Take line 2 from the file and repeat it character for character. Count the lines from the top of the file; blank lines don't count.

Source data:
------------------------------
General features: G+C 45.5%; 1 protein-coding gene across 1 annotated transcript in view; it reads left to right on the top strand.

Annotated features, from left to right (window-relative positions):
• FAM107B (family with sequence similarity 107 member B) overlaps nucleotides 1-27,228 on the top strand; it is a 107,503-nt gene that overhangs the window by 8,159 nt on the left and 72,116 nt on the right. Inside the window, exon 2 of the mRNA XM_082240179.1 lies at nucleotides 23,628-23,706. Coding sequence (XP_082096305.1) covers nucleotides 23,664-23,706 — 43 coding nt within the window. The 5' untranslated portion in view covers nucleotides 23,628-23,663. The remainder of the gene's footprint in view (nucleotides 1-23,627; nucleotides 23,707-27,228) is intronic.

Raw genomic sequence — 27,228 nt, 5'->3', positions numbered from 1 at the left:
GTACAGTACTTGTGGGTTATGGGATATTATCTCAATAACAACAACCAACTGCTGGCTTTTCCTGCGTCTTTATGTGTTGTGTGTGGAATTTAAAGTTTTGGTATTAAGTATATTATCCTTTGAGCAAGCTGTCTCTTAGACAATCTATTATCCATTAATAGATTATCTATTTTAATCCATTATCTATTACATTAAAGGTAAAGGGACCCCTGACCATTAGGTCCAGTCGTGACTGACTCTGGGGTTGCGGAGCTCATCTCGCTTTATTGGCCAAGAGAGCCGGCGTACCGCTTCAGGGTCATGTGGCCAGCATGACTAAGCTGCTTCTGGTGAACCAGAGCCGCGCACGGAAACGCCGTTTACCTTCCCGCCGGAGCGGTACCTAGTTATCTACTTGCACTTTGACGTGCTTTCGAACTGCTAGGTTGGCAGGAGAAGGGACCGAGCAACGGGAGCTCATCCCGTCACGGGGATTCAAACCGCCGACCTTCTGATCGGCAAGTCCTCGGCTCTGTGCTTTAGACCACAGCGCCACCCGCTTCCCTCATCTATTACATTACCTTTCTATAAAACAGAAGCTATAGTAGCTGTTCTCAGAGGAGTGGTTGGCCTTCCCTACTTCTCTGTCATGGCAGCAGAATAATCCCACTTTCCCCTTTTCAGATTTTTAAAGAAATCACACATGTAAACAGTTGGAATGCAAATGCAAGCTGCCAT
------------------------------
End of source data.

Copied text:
Annotated features, from left to right (window-relative positions):